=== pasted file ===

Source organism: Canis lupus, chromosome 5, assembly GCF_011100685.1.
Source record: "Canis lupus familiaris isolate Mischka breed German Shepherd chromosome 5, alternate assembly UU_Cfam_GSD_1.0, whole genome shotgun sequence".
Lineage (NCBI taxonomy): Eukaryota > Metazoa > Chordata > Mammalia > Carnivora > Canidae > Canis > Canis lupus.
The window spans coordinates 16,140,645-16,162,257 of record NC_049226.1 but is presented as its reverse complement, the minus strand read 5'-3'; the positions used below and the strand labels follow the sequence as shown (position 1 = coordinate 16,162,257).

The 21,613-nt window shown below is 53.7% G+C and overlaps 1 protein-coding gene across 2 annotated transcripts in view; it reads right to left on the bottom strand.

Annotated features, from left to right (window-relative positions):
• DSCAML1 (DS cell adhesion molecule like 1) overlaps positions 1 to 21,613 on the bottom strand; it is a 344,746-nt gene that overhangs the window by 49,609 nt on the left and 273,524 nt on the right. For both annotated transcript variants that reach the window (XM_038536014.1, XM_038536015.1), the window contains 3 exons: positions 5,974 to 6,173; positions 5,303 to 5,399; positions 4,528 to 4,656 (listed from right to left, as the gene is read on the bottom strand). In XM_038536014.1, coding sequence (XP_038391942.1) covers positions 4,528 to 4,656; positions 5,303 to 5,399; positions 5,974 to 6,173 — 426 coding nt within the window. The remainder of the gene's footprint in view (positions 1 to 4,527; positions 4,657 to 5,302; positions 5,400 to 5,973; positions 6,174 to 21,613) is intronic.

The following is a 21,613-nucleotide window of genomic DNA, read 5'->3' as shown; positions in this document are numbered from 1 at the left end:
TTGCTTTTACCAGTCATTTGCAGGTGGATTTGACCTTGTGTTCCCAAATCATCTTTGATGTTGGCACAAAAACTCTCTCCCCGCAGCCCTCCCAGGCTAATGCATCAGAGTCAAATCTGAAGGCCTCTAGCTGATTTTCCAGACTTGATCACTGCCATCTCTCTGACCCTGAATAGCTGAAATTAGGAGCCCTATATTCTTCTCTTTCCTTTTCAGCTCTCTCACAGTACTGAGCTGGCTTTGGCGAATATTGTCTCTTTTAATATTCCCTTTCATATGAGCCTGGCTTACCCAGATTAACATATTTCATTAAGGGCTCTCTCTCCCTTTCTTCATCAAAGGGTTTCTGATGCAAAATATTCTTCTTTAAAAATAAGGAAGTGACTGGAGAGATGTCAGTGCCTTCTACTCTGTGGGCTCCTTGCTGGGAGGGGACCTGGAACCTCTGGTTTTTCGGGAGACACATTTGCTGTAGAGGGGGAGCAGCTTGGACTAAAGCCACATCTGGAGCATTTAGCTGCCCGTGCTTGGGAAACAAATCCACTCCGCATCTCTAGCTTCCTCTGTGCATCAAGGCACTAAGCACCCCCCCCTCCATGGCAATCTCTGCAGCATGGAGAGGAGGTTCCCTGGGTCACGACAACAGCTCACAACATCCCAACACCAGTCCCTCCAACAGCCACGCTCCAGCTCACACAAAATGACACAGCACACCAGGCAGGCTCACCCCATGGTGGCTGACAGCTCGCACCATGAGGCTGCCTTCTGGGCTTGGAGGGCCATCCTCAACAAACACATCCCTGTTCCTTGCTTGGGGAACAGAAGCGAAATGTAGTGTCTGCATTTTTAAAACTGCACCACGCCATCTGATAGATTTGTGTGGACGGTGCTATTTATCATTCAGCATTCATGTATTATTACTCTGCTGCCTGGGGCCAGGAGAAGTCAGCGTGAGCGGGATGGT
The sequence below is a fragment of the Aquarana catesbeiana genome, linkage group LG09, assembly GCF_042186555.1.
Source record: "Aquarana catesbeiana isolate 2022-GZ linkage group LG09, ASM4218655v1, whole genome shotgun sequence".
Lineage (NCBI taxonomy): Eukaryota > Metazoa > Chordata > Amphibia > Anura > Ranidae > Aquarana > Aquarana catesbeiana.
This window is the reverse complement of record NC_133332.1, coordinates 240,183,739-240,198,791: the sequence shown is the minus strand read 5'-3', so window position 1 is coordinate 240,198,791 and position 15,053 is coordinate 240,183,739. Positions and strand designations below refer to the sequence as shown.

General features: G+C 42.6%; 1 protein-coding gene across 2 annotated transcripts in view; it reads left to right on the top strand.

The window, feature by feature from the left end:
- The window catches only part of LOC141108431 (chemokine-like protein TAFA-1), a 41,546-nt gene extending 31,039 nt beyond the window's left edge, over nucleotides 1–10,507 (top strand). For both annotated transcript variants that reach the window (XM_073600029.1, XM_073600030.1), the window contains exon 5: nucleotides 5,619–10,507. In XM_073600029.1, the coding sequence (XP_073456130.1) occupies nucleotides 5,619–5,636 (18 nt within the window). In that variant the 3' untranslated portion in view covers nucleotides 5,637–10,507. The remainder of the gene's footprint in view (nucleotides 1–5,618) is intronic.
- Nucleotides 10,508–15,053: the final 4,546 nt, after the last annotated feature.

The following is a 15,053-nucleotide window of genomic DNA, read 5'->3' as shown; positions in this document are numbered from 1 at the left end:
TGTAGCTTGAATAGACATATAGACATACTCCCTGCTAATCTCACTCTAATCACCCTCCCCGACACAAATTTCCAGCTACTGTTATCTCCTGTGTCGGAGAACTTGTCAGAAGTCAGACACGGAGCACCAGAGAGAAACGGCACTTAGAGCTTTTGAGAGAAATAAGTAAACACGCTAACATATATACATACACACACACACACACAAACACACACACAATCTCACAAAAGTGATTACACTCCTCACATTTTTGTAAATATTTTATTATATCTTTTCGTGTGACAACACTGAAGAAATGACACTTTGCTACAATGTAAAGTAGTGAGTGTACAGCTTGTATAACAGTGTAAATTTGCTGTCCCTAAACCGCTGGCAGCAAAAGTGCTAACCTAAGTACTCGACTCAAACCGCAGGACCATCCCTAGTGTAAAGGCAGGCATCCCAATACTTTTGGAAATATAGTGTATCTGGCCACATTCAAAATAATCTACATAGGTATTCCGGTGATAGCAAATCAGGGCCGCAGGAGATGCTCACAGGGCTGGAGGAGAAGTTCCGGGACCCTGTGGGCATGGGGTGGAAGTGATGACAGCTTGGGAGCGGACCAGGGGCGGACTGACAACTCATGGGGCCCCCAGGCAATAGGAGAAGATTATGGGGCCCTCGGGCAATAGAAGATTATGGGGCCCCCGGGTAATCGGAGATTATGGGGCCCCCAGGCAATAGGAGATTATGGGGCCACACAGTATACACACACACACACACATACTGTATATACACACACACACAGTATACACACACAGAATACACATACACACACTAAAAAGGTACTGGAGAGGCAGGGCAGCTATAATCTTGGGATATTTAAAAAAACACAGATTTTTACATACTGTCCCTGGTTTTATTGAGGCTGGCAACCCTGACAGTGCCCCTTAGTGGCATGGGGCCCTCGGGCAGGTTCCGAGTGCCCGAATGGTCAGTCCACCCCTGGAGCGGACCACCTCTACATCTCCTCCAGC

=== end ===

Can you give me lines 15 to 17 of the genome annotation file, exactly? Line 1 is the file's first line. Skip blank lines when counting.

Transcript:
The window, feature by feature from the left end:
- The window catches only part of LOC141108431 (chemokine-like protein TAFA-1), a 41,546-nt gene extending 31,039 nt beyond the window's left edge, over nucleotides 1–10,507 (top strand). For both annotated transcript variants that reach the window (XM_073600029.1, XM_073600030.1), the window contains exon 5: nucleotides 5,619–10,507. In XM_073600029.1, the coding sequence (XP_073456130.1) occupies nucleotides 5,619–5,636 (18 nt within the window). In that variant the 3' untranslated portion in view covers nucleotides 5,637–10,507. The remainder of the gene's footprint in view (nucleotides 1–5,618) is intronic.
- Nucleotides 10,508–15,053: the final 4,546 nt, after the last annotated feature.